By: Henry Decker, The National Memo, October 31, 2013
“Motivated By Discriminatory Intent”: Justice Department Tells Texas It’s Voter Suppression Will Not Stand
In one week last August, federal courts found that Texas’ voter ID law and redistricting maps were discriminatory and violated the Voting Rights Act. The Supreme Court’s recent decision invalidating Section 4 of the VRA, which previously covered Texas, tragically wiped away those rulings. Now the Department of Justice is once again stepping in to fight for voting rights in the Lone Star State.
The DOJ announced today that it is objecting to Texas’ voter ID law under Section 2 of the VRA and will also seek to join a similar lawsuit against the state’s redistricting maps. Last month, DOJ asked a court in Texas to force the state to approve its voting changes with the federal government for a period of time under another provision of the VRA, Section 3, based on a finding of intentional discrimination in the restricting case. The federal courts found last year that Texas’ new maps for Congress and the state house were “enacted with discriminatory purpose.”
A federal court blocked Texas’ voter ID law last year for very good reason. As I wrote last August, here are the facts of the case:
The state admitted that between 603,892 to 795,955 registered in voters in Texas lacked government-issued photo ID, with Hispanic voters between 46.5 percent to 120 percent more likely than whites to not have the new voter ID; to obtain one of the five government-issued IDs now needed to vote, voters must first pay for underlying documents to confirm their identity, the cheapest option being a birth certificate for $22 (otherwise known as a “poll tax”); Texas has DMV offices in only eighty-one of 254 counties in the state, with some voters needing to travel up to 250 miles to obtain a new voter ID. Counties with a significant Hispanic population are less likely to have a DMV office, while Hispanic residents in such counties are twice as likely as whites to not have the new voter ID (Hispanics in Texas are also twice as likely as whites to not have a car).
The court objected to the law specifically because “(1) a substantial subgroup of Texas voters, many of whom are African American or Hispanic, lack photo ID; (2) the burdens associated with obtaining ID will weigh most heavily on the poor; and (3) racial minorities in Texas are disproportionately likely to live in poverty.” Along with North Carolina, Texas has the harshest and most absurd voter ID law in the nation. Case in point: you can use a gun permit to vote but not a student ID. The state is also doing nothing to encourage people to get the supposedly “free” ID; a month after the Supreme Court’s ruling, only six people in Texas had obtained one, even though 600,000 to 800,000 registered voters lack the government-issued ID.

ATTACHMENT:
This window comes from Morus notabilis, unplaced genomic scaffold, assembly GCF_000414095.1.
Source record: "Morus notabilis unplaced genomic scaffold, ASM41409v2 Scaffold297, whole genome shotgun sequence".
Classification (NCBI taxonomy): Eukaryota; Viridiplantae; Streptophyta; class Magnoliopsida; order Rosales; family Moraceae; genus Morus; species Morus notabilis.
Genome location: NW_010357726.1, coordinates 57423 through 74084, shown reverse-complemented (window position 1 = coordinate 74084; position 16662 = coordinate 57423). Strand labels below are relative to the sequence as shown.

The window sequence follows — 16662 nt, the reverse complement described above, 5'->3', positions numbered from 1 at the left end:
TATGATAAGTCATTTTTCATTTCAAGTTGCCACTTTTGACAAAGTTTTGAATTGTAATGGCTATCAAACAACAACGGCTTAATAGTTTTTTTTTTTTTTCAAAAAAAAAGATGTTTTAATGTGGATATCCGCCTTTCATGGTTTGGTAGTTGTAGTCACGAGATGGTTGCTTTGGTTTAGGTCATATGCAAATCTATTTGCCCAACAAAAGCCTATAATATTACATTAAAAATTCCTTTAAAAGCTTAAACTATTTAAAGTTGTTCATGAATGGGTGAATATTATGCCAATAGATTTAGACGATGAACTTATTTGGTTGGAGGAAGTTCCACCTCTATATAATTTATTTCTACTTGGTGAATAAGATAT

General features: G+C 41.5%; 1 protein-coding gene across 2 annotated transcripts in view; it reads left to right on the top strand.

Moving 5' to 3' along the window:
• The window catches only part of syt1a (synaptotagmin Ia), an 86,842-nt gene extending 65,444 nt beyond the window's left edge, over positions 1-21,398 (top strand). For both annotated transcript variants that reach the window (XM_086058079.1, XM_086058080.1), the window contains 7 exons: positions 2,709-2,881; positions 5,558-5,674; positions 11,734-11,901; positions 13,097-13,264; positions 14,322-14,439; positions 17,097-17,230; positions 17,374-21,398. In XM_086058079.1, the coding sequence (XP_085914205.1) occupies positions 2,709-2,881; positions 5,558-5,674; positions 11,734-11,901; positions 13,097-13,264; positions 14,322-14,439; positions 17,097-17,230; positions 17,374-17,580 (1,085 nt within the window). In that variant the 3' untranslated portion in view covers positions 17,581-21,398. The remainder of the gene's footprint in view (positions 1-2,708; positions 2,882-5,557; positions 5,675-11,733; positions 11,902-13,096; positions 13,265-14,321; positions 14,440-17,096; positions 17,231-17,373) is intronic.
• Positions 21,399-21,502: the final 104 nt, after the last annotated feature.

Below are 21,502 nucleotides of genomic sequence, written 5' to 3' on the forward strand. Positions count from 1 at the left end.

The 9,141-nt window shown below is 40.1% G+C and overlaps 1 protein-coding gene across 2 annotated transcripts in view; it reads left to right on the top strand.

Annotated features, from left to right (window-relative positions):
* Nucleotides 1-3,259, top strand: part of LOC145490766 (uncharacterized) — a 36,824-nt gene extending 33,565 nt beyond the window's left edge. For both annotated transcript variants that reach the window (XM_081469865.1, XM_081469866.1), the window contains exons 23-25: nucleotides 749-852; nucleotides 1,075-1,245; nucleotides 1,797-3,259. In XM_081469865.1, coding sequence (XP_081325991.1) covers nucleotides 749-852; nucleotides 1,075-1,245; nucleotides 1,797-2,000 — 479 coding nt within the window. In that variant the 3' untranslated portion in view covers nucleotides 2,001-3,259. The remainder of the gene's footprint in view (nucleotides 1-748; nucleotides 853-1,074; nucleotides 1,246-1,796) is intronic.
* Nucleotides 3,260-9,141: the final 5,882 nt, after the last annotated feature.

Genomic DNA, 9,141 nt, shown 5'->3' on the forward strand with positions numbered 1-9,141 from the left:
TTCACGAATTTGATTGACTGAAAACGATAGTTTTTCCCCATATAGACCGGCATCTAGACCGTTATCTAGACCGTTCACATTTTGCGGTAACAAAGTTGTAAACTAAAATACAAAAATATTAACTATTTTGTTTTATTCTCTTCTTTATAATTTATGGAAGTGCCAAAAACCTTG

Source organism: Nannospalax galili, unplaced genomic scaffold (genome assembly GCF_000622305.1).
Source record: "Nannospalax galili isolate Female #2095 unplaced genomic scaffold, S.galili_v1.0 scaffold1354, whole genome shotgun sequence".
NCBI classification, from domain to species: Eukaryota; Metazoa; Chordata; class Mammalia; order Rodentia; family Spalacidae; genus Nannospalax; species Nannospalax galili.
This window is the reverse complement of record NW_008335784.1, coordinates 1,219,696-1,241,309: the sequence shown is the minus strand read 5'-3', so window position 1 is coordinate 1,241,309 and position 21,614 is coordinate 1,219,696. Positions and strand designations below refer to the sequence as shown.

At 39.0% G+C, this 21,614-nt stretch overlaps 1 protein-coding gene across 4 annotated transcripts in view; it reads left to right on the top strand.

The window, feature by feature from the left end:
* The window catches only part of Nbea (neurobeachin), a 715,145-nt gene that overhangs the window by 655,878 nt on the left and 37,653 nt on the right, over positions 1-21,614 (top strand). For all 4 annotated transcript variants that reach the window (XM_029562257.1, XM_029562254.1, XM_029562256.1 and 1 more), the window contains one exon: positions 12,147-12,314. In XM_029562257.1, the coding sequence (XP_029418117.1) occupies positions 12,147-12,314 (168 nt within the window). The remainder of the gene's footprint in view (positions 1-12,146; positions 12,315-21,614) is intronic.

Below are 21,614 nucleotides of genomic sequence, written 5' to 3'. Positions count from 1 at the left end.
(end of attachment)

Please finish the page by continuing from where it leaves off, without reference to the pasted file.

In its new court filing, DOJ contends that the voter ID law “will disproportionately impact Hispanic and African-American voters in the State of Texas, resulting in their being disenfranchised at a greater rate than Anglo voters.” The department says the law, known as SB 14, was “motivated by discriminatory intent” and “will have a discriminatory result.”
From the brief:
While the stated purpose of SB 14 was to ensure the integrity of elections, voter ID proponents cited virtually no evidence during or after enactment of SB 14 that in-person voter impersonation—the only form of election fraud addressed by the identification requirements of SB 14—was a serious problem or that the State’s then-existing identification procedures had failed to prevent in-person voter impersonation.
The State knew or should have known that Hispanic and African-American Texans disproportionately lack the forms of photo ID required by SB 14, as compared to their Anglo counterparts.
Nevertheless, supporters of voter ID in the Texas legislature made little to no effort to analyze the potential effect of photo ID requirements on minority voters and rejected amendments requiring investigation of the effect of SB 14.
The long history of voting discrimination in Texas makes the new law all-the-more worrisome. DOJ writes: “The State of Texas’s history of official racial discrimination against its African-American and Hispanic citizens is longstanding and well-documented. Federal intervention has been necessary to eliminate numerous devices intentionally used to restrict minority voting in Texas.” Texas has lost more Section 5 enforcement suits than any other state.